Vice Media has tapped two longtime TV execs for new roles: CBS News veteran Marsha Cooke is joining the company as SVP of content strategy and Josh Cogswell, formerly with Tribune Media and Viacom, has been named president of digital.

Cooke will join Vice in January 2018, reporting to founder and CEO Shane Smith. Cogswell started at the company last month, and among his duties is spearheading Vice’s planned launch of new direct-to-consumer content services in 2018.

In the newly created role, Cooke is tasked with coordinating Vice’s development and production of content for multiple platforms — including TV, digital, mobile and social media — to maximize reach and visibility. According to Vice, Cooke’s focus on cross-platform content strategy will supplement existing initiatives. She’ll work with an overarching content team that will pull together and organize the top work across Vice divisions to try to break out high-impact stories.

Prior to Vice, Cooke spent nearly 25 years at CBS. Most recently, she served as CBS News’ VP of news services, in charge of the Newspath newsgathering group serving 200 CBS affiliates nationwide and broadcasters around the world. Before that, Cooke was executive editor of content at CBSN, the 24-hour digital streaming news network, where she led the unit’s push into original documentaries and helped guide breaking news coverage, and also was a senior broadcast producer for “CBS Evening News with Scott Pelley.”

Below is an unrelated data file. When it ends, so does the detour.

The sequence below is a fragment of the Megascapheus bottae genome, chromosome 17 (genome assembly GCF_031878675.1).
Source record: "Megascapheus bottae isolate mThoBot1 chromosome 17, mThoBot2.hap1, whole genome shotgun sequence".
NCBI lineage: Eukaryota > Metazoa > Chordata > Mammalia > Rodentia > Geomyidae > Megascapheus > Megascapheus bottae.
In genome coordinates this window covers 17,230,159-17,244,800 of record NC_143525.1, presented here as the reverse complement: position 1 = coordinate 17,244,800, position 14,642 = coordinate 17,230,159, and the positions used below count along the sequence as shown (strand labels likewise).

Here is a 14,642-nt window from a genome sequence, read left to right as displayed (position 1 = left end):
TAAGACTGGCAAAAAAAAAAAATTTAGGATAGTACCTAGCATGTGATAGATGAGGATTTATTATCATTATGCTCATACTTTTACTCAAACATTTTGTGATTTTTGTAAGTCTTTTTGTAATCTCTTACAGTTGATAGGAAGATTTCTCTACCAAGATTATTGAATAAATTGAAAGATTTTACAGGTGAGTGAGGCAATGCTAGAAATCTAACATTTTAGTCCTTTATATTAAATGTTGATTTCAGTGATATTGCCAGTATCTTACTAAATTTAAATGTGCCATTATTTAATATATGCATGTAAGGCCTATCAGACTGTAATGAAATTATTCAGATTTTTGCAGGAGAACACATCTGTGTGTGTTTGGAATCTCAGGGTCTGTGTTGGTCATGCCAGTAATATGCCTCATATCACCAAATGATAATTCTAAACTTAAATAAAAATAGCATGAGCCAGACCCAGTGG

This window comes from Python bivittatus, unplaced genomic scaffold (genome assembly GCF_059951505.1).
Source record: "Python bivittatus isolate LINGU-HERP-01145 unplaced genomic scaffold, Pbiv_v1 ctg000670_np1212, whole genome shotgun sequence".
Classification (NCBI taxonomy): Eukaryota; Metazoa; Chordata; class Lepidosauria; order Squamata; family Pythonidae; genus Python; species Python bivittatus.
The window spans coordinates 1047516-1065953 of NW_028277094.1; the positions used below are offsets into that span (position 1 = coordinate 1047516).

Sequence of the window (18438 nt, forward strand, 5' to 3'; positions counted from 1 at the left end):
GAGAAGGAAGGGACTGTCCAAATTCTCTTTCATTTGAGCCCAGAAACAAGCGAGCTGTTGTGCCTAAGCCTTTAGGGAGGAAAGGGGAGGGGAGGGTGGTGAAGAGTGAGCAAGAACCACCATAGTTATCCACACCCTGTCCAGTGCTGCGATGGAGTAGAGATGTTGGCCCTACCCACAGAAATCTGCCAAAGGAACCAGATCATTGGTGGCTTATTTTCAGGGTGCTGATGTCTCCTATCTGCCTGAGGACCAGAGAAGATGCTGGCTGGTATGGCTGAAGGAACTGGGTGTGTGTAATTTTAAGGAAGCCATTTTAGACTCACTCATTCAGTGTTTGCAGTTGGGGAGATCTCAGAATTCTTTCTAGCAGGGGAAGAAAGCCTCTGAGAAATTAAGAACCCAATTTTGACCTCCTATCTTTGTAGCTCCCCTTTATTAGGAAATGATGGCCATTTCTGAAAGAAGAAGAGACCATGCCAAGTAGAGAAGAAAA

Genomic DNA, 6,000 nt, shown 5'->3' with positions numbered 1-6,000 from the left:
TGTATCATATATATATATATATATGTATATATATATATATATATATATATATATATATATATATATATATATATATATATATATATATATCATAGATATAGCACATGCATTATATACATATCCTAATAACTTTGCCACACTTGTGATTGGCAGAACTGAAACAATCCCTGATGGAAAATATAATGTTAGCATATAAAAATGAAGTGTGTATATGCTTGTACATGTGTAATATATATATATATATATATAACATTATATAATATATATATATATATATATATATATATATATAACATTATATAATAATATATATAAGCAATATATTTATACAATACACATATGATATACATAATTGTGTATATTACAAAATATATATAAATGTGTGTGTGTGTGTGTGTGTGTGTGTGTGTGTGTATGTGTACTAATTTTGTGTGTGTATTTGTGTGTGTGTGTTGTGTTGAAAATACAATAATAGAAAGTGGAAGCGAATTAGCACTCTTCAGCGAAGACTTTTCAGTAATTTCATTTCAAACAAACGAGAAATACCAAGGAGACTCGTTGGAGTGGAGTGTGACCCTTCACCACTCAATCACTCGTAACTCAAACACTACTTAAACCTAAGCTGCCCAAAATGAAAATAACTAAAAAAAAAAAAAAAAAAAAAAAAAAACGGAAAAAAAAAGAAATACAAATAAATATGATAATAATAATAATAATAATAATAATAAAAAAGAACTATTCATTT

With Cooke’s departure, CBS News has promoted Tim Gaughan, previously VP of newsgathering, to VP of news services overseeing Newspath. In addition, Kimberly Godwin, senior broadcast producer of the “CBS Evening News,” has been named VP of news, responsible for the editorial direction, launch and coordination of all newsgathering resources worldwide.

Cogswell joins Vice from Tribune Media, where he was chief product officer before exiting this fall after the broadcast station group nixed plans to launch a national news service and restructured its digital group. Before joining Tribune in 2015, Cogswell spent 15 years at Viacom, most recently as SVP of product.

At Vice, Cogswell reports to Vice Media co-president Andrew Creighton, overseeing digital operations and responsible for audience growth and engagement across digital channels. He will lead strategy for content, products and experiences produced by Vice’s digital brands, as well as the development of new direct-to-consumer products to be released next year.

In addition to the hires of Cooke and Cogswell, Vice recently expanded the duties of CFO Sarah Broderick to include the role of chief operating officer, overseeing global operations for all of Vice’s lines of business while continuing to serve as CFO. Prior to joining the company last year, she most recently served as chief accounting officer/global controller at WME-IMG.

Shane Smith, in announcing the appointments, said, “As we’re navigating the stormy chaos of the modern media landscape, Vice needs to be at the forefront when it comes to content creation and distribution. We realized that the driving force behind these strategies are very smart and dynamic people, so we bolstered our crew with three new senior management moves that we believe position us at the pointy edge of the spear.”

Smith called Cooke “a content, news and zeitgeist savant” and said Cogswell “has the vision to future-proof our company when it comes to releasing content across our ever-changing platforms.”

Separately on the personnel front, Vice in the last several weeks has been forced to confront allegations of harassment and other misconduct by employees. After an internal investigation prompted by a Daily Beast report describing a corporate culture hostile to women, Vice last week fired three employees for violations of its HR policies, including Jason Mojica, head of its documentary film unit.